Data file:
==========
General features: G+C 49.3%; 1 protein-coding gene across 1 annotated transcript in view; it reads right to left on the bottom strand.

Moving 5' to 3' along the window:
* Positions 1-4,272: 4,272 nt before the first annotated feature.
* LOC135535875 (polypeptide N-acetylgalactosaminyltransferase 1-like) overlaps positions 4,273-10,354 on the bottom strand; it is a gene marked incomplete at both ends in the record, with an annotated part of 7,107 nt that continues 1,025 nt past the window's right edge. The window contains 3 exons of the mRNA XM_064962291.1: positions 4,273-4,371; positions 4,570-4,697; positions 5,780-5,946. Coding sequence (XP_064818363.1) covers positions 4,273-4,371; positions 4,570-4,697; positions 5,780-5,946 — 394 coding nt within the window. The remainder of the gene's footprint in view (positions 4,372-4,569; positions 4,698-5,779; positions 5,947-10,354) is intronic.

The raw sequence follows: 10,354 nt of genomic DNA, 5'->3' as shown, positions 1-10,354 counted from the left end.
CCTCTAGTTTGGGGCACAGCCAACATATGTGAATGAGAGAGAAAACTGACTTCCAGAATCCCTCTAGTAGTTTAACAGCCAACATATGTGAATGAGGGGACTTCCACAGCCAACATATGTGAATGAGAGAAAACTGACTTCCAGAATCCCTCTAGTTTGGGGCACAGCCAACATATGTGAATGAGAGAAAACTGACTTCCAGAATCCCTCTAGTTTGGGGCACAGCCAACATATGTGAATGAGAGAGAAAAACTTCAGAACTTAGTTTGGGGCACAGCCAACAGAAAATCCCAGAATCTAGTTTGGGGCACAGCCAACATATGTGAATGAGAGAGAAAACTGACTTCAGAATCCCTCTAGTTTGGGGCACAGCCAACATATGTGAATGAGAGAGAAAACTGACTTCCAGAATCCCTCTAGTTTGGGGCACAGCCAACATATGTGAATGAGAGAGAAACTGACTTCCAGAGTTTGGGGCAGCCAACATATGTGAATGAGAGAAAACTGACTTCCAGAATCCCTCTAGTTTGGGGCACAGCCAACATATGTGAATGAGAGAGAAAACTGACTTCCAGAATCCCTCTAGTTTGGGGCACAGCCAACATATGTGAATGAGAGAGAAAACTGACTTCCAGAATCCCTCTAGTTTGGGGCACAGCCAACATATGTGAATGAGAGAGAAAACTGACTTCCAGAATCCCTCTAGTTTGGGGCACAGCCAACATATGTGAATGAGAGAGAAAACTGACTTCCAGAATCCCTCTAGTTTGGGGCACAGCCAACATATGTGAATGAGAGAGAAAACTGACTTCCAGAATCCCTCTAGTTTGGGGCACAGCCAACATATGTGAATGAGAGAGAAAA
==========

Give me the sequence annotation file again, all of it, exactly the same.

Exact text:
General features: G+C 49.3%; 1 protein-coding gene across 1 annotated transcript in view; it reads right to left on the bottom strand.

Moving 5' to 3' along the window:
* Positions 1-4,272: 4,272 nt before the first annotated feature.
* LOC135535875 (polypeptide N-acetylgalactosaminyltransferase 1-like) overlaps positions 4,273-10,354 on the bottom strand; it is a gene marked incomplete at both ends in the record, with an annotated part of 7,107 nt that continues 1,025 nt past the window's right edge. The window contains 3 exons of the mRNA XM_064962291.1: positions 4,273-4,371; positions 4,570-4,697; positions 5,780-5,946. Coding sequence (XP_064818363.1) covers positions 4,273-4,371; positions 4,570-4,697; positions 5,780-5,946 — 394 coding nt within the window. The remainder of the gene's footprint in view (positions 4,372-4,569; positions 4,698-5,779; positions 5,947-10,354) is intronic.

The raw sequence follows: 10,354 nt of genomic DNA, 5'->3' as shown, positions 1-10,354 counted from the left end.
CCTCTAGTTTGGGGCACAGCCAACATATGTGAATGAGAGAGAAAACTGACTTCCAGAATCCCTCTAGTAGTTTAACAGCCAACATATGTGAATGAGGGGACTTCCACAGCCAACATATGTGAATGAGAGAAAACTGACTTCCAGAATCCCTCTAGTTTGGGGCACAGCCAACATATGTGAATGAGAGAAAACTGACTTCCAGAATCCCTCTAGTTTGGGGCACAGCCAACATATGTGAATGAGAGAGAAAAACTTCAGAACTTAGTTTGGGGCACAGCCAACAGAAAATCCCAGAATCTAGTTTGGGGCACAGCCAACATATGTGAATGAGAGAGAAAACTGACTTCAGAATCCCTCTAGTTTGGGGCACAGCCAACATATGTGAATGAGAGAGAAAACTGACTTCCAGAATCCCTCTAGTTTGGGGCACAGCCAACATATGTGAATGAGAGAGAAACTGACTTCCAGAGTTTGGGGCAGCCAACATATGTGAATGAGAGAAAACTGACTTCCAGAATCCCTCTAGTTTGGGGCACAGCCAACATATGTGAATGAGAGAGAAAACTGACTTCCAGAATCCCTCTAGTTTGGGGCACAGCCAACATATGTGAATGAGAGAGAAAACTGACTTCCAGAATCCCTCTAGTTTGGGGCACAGCCAACATATGTGAATGAGAGAGAAAACTGACTTCCAGAATCCCTCTAGTTTGGGGCACAGCCAACATATGTGAATGAGAGAGAAAACTGACTTCCAGAATCCCTCTAGTTTGGGGCACAGCCAACATATGTGAATGAGAGAGAAAACTGACTTCCAGAATCCCTCTAGTTTGGGGCACAGCCAACATATGTGAATGAGAGAGAAAA